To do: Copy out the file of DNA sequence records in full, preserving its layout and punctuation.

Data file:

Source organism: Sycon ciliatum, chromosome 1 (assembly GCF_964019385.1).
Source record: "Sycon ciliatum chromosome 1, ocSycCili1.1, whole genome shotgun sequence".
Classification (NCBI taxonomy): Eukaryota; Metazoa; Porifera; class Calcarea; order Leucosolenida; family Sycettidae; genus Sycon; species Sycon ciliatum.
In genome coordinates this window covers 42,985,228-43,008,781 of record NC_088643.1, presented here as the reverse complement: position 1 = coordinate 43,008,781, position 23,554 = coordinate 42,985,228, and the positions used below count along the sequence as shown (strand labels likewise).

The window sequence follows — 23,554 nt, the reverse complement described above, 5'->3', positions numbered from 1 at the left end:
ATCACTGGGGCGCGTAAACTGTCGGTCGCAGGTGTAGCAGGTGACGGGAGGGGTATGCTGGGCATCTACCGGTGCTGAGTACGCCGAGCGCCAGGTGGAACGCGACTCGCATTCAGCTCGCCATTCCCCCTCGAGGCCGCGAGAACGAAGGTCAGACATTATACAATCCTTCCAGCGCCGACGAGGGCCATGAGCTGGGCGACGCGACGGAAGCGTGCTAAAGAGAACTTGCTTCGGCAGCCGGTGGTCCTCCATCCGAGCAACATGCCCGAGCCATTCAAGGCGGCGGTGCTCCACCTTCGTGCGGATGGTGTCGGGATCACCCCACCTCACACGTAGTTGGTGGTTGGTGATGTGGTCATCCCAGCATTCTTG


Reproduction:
Source organism: Sycon ciliatum, chromosome 1 (assembly GCF_964019385.1).
Source record: "Sycon ciliatum chromosome 1, ocSycCili1.1, whole genome shotgun sequence".
Classification (NCBI taxonomy): Eukaryota; Metazoa; Porifera; class Calcarea; order Leucosolenida; family Sycettidae; genus Sycon; species Sycon ciliatum.
In genome coordinates this window covers 42,985,228-43,008,781 of record NC_088643.1, presented here as the reverse complement: position 1 = coordinate 43,008,781, position 23,554 = coordinate 42,985,228, and the positions used below count along the sequence as shown (strand labels likewise).

The window sequence follows — 23,554 nt, the reverse complement described above, 5'->3', positions numbered from 1 at the left end:
ATCACTGGGGCGCGTAAACTGTCGGTCGCAGGTGTAGCAGGTGACGGGAGGGGTATGCTGGGCATCTACCGGTGCTGAGTACGCCGAGCGCCAGGTGGAACGCGACTCGCATTCAGCTCGCCATTCCCCCTCGAGGCCGCGAGAACGAAGGTCAGACATTATACAATCCTTCCAGCGCCGACGAGGGCCATGAGCTGGGCGACGCGACGGAAGCGTGCTAAAGAGAACTTGCTTCGGCAGCCGGTGGTCCTCCATCCGAGCAACATGCCCGAGCCATTCAAGGCGGCGGTGCTCCACCTTCGTGCGGATGGTGTCGGGATCACCCCACCTCACACGTAGTTGGTGGTTGGTGATGTGGTCATCCCAGCATTCTTG